Sunday, 24 July 2016

house-arrest ou le château d’oléron

The settlement that has grown over the centuries around Le Château d’Oléron is arguably most famous as the place where Henry II held his troublesome but otherwise irreproachable wife, Eleanor of Aquitaine captive for sixteen years for conniving to replace him as sovereign of England and outremar with their eldest son.  

Surely not the worst of places to wile away one’s sentence, but it turned out to be all the more endearing to us with the hindsight of nine hundred years that we’d visited this place (at least the Vauban fortifications and harbour) a mere five years hence and had forgotten about it—like the Wizard Gandalf said, “I have no memory of this place,” but being as function follows form for citadels, certain patterns start to emerge that tend to blur together.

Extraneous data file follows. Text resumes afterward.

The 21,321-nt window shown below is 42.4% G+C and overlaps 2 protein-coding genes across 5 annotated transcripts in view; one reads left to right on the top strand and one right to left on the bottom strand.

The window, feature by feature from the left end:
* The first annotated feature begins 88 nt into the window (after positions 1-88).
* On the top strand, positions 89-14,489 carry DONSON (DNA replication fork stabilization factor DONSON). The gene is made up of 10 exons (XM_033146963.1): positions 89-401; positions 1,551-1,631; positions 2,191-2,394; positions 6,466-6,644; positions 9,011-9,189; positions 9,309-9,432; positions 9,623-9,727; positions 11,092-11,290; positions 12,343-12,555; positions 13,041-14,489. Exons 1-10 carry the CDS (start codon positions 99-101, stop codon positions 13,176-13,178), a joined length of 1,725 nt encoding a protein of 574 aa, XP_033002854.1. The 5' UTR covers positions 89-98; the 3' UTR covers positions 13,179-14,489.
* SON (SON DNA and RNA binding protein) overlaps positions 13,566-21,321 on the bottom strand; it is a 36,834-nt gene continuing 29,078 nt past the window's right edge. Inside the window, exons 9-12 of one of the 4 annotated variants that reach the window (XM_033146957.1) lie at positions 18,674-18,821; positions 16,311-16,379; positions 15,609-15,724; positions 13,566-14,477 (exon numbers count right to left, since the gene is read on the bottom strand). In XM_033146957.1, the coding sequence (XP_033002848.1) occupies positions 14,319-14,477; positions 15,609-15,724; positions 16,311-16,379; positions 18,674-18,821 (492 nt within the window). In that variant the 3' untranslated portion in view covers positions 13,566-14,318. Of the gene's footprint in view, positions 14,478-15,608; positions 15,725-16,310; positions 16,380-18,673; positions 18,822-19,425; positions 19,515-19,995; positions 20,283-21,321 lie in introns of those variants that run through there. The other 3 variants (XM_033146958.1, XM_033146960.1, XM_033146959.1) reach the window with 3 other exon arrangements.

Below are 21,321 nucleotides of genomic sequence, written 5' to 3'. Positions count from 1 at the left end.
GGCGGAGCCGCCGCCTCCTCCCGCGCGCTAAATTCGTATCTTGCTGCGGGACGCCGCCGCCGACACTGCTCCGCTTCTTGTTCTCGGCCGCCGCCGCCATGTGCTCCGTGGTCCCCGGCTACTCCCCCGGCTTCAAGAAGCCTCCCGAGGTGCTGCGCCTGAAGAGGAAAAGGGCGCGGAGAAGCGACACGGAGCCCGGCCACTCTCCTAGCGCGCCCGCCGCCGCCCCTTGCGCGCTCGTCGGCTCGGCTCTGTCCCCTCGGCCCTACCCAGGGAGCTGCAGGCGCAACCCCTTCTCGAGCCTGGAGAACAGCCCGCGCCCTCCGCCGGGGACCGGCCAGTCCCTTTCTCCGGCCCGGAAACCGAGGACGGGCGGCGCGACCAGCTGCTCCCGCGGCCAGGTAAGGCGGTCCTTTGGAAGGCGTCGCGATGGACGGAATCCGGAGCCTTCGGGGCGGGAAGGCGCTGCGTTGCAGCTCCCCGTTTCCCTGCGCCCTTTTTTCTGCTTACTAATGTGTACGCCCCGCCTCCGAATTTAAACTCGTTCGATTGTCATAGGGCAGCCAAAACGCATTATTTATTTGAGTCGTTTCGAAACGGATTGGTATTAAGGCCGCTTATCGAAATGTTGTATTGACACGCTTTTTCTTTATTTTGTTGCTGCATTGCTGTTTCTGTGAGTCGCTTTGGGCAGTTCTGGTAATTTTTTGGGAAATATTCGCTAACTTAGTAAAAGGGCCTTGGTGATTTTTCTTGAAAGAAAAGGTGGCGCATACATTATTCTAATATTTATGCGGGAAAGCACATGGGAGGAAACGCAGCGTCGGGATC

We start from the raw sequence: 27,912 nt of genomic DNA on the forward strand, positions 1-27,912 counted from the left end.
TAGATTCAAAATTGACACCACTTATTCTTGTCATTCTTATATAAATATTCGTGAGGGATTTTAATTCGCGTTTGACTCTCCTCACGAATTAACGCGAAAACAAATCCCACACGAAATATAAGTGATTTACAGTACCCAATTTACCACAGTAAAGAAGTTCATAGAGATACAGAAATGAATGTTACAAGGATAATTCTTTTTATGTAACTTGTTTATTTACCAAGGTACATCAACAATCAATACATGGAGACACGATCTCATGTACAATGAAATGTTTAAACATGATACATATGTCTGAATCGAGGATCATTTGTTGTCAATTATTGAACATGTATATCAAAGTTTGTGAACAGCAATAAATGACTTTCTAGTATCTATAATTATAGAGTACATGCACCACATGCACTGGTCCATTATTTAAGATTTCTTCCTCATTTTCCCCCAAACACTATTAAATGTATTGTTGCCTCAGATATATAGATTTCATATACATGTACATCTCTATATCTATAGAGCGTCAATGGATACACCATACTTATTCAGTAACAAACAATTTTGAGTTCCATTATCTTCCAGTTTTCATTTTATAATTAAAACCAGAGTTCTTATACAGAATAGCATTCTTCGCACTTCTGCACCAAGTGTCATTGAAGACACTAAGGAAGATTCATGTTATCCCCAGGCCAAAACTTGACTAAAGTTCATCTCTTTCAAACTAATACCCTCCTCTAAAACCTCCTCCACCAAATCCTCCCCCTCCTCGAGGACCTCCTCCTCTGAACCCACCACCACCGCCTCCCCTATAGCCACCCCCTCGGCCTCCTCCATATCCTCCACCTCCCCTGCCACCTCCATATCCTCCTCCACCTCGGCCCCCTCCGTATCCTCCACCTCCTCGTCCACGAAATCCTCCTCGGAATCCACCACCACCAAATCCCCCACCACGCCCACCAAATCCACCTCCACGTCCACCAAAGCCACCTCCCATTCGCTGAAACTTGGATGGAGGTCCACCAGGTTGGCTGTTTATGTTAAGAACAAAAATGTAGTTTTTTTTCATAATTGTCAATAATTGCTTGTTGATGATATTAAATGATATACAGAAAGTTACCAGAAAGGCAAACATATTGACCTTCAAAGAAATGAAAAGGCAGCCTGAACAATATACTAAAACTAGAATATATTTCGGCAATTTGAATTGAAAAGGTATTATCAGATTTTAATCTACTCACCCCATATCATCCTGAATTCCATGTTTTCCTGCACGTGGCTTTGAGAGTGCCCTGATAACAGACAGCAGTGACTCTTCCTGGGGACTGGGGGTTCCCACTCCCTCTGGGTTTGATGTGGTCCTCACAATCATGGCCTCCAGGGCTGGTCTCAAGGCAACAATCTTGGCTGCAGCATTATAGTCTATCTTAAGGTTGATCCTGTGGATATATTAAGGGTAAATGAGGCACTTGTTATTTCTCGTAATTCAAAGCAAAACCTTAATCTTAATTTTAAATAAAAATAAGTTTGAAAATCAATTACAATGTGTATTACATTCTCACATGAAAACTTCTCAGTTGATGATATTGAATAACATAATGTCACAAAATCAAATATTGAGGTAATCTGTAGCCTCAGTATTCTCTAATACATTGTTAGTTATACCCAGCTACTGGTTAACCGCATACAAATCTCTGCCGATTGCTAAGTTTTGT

Happily we had not remembered as we got to discover more, including the rows of former oyster-mongers bright water-colour shacks that had been conserved and converted to boutiques and studios—which reminded me of the laboratories and dwellings of the court alchemists of Prague whose workshops around the castle were resigned to a similar fate but didn't cost an extra entry fee to see—strongholds of Protestantism where the Huguenots had refuge given the island’s remote location, the Jesuit abbey converted into the Mairie, the city hall and chamber of commerce, and the historic square with a fountain that marked in neo-Renaissance style the inclusion of Île d’Orélon on the circuit of the Tour de France, acknowledged some ninety years after a jibe with competing publishers of a bicycle and a car magazines decided to put rubber to the road.  
Our bike trekking here, though no where near epic, took us through some really amazing landscapes of the island.